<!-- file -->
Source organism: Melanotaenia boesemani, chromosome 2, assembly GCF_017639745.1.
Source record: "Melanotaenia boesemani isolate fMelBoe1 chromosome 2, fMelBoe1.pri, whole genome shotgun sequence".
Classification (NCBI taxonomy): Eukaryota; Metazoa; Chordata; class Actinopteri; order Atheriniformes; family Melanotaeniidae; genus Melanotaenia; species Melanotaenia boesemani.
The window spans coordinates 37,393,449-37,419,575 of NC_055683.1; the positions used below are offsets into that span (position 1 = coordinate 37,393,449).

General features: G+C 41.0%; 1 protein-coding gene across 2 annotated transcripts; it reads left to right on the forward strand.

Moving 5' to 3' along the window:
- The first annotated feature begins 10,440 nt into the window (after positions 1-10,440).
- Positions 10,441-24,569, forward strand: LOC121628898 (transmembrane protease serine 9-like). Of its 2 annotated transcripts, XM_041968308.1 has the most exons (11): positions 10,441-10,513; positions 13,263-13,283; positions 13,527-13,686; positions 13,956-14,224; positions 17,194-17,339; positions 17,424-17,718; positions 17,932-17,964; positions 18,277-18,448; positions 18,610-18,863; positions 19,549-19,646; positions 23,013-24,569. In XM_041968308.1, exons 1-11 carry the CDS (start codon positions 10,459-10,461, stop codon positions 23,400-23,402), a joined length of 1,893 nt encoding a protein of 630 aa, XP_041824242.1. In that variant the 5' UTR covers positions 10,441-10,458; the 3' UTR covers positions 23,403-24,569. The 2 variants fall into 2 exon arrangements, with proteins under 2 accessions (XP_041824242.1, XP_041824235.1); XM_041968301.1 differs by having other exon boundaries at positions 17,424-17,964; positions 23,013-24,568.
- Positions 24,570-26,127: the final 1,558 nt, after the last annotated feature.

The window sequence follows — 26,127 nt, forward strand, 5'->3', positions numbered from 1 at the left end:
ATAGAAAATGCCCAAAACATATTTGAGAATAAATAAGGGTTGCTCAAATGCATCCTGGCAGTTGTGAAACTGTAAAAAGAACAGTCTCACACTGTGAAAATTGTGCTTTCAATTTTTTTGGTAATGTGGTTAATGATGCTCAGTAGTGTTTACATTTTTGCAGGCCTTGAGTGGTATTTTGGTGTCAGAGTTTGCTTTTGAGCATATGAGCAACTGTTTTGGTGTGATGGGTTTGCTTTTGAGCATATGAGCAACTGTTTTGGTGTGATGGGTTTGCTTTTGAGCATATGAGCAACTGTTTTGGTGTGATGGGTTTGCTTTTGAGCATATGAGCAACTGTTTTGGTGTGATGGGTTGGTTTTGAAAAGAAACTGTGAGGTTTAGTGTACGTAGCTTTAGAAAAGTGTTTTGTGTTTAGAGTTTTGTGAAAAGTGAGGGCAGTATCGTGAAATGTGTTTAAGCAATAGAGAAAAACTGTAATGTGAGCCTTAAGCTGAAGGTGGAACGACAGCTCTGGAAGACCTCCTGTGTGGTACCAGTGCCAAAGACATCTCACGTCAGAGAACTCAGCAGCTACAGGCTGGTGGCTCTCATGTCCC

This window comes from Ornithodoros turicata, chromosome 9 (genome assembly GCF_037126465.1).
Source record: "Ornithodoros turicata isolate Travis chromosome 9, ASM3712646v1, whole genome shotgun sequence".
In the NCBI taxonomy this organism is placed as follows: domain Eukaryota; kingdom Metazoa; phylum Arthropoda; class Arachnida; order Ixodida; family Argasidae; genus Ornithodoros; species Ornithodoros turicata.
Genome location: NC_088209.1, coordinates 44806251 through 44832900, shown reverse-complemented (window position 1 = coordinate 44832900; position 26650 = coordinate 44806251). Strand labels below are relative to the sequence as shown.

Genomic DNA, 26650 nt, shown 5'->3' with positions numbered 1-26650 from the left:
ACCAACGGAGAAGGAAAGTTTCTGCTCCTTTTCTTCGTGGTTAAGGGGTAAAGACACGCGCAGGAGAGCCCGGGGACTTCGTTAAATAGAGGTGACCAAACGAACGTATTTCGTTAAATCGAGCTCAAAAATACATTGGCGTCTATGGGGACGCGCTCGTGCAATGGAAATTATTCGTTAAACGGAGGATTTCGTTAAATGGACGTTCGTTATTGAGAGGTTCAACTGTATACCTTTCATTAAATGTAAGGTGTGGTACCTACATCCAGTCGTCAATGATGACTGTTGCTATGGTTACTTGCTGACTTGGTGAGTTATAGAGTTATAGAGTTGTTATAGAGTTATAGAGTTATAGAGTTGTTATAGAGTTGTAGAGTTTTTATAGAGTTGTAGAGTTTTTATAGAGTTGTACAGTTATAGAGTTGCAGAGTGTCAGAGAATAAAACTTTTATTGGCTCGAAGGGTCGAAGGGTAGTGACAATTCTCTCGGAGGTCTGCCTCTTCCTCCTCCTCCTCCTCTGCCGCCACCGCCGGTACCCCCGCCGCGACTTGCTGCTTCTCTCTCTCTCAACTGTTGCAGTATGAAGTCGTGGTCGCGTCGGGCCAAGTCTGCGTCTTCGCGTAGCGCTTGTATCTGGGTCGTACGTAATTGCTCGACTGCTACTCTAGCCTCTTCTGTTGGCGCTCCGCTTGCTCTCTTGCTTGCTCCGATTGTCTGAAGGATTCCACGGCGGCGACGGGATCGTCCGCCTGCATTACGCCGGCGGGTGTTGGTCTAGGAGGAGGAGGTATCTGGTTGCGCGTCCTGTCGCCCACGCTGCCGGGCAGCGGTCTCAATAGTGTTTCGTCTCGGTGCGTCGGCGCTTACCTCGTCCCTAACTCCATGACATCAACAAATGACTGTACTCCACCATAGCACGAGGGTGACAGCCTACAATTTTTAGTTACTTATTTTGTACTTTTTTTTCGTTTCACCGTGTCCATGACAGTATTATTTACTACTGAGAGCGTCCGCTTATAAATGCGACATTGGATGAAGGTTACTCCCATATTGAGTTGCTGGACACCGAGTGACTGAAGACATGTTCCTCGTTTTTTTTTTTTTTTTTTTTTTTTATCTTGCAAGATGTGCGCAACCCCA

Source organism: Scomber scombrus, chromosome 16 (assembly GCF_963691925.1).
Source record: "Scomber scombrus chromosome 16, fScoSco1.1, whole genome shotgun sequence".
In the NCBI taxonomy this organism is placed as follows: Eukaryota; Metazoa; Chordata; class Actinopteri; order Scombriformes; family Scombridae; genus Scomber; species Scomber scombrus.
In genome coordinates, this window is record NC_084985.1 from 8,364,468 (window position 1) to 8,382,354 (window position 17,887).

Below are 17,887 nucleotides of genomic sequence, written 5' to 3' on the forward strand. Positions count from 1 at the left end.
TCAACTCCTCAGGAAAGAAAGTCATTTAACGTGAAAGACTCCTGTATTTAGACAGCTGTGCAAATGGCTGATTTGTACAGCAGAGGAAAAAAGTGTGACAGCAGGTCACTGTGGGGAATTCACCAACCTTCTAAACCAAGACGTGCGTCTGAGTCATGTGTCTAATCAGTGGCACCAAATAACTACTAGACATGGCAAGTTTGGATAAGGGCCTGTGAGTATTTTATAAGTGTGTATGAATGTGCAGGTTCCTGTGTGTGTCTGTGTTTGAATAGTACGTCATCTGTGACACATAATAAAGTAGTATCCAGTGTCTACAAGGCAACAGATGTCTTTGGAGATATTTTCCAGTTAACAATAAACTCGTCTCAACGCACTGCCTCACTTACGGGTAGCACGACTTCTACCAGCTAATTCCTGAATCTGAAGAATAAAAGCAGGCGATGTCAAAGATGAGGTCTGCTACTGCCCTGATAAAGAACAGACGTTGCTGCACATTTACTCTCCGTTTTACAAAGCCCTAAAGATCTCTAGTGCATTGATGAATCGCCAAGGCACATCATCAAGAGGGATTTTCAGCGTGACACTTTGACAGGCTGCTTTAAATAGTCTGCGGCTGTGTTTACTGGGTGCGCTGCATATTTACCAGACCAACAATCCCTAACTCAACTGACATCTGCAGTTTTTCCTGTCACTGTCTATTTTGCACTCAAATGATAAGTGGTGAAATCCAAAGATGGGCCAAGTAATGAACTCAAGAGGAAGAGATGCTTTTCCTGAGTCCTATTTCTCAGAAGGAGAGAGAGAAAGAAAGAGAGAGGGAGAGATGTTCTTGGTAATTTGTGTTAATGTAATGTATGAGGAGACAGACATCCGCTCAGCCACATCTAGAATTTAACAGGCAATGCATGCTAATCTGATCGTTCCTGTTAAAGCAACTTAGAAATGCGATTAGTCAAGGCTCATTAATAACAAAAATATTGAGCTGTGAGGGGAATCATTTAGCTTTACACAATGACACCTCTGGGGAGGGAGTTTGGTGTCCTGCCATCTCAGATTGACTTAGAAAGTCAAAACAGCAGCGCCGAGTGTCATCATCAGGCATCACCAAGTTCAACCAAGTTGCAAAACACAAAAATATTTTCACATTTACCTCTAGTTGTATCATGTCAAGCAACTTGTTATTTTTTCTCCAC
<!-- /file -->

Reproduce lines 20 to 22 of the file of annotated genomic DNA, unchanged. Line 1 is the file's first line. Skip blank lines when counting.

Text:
In the NCBI taxonomy this organism is placed as follows: Eukaryota; Metazoa; Chordata; class Actinopteri; order Scombriformes; family Scombridae; genus Scomber; species Scomber scombrus.
In genome coordinates, this window is record NC_084985.1 from 8,364,468 (window position 1) to 8,382,354 (window position 17,887).

Below are 17,887 nucleotides of genomic sequence, written 5' to 3' on the forward strand. Positions count from 1 at the left end.